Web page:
A hacker going by the name of "mr.grey" might have been at least a participant in, if not the mastermind behind, the creation of the world's largest stolen login credentials database. A Reuters report yesterday says unsealed court documents released this past week in Milwaukee show that while investigating the massive collection, which contained details on 1.2 billion accounts, FBI agents reportedly uncovered a list of domain names and utilities the attackers used to send spam. Buried in those findings was an email address registered in 2010 to a "mistergrey." Armed with a lead, agents scoured Russian hacking forums for posts authored by that same username. One from 2011 caught their attention: an advertisement for account information for Facebook, Twitter and Russian social network VK users. Alex Holden, CISO at Hold Security — the firm that discovered the credential database — told Reuters this likely indicated the hacker either created or was able to access the stolen data.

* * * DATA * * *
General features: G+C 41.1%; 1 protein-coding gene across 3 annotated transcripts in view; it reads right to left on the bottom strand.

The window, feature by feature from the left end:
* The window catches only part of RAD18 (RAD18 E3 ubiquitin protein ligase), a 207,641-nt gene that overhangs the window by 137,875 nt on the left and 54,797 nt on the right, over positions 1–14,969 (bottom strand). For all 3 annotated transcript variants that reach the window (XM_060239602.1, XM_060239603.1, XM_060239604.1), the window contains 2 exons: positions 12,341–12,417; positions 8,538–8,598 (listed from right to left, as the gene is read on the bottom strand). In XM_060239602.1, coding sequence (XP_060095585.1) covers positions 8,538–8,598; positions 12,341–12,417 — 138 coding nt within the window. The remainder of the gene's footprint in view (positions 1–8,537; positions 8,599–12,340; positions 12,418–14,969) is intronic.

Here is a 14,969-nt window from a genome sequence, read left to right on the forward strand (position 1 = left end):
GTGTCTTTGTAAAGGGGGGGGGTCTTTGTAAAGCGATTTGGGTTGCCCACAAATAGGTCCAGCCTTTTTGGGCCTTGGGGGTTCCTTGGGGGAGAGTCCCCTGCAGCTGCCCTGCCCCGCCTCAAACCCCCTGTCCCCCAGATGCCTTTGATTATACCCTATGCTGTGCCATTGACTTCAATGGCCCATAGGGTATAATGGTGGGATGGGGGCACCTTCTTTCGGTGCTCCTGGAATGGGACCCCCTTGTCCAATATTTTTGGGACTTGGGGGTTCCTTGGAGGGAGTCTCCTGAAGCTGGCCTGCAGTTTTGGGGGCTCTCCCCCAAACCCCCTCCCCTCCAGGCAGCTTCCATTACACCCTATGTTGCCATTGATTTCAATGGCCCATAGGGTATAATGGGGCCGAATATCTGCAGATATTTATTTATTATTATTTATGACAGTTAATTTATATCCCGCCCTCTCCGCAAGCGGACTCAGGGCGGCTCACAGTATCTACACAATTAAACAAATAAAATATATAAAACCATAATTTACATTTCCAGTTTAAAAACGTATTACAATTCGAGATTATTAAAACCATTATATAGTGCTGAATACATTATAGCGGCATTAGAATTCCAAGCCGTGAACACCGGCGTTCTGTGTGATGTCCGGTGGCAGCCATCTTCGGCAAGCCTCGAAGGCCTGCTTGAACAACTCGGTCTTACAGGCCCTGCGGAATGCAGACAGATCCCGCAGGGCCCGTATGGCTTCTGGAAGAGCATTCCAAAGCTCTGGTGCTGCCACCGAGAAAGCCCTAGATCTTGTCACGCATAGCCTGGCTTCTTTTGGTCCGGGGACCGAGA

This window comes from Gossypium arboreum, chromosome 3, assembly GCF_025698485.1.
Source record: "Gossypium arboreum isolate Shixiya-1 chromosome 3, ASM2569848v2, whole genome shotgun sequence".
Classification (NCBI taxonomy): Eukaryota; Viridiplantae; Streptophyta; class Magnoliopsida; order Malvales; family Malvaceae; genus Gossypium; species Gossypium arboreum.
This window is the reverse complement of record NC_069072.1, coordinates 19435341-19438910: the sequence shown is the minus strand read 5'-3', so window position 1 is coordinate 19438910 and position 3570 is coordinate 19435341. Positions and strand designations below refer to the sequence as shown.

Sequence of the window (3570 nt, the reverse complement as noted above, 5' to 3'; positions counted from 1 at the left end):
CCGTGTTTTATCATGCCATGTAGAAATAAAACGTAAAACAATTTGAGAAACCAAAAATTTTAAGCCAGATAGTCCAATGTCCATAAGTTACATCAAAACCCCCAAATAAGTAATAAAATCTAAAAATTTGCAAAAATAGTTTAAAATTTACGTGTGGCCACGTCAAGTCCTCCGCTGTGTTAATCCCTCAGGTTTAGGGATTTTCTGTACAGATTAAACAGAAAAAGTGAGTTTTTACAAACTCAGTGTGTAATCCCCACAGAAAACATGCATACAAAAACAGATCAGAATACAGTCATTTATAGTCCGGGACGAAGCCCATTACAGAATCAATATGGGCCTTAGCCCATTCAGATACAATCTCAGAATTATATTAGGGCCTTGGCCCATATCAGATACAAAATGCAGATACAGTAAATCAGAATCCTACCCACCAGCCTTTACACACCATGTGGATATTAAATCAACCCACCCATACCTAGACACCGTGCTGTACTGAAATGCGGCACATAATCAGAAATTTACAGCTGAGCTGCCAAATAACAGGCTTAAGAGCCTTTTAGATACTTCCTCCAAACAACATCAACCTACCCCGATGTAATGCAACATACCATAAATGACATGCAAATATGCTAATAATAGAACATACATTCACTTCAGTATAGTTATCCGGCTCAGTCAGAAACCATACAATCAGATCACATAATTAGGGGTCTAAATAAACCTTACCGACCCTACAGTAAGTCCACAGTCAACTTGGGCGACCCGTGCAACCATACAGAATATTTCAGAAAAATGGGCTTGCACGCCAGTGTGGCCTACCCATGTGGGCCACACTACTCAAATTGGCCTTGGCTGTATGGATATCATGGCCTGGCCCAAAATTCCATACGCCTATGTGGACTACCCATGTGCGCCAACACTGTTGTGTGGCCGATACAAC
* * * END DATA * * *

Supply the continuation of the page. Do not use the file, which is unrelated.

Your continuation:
When The New York Times broke news of the data collection in August 2014, it billed it as "the biggest hack ever." This wasn’t totally the case. CyberVor, the alleged group behind the database, likely got its data from hundreds of thousands of breaches over many months, and it allegedly began its collection by buying information from prior hacks; it still remains unclear how many of the stolen credentials the group actually compromised itself, especially considering it preferred SQL injection, a relatively common technique, as its primary attack tool. A Fortune 500 company, many of whom had users compromised, would likely protect itself against this kind of attack. At the time of its outing, CyberVor wasn’t selling the data or using it to steal money. Instead, it was using it for Twitter spam.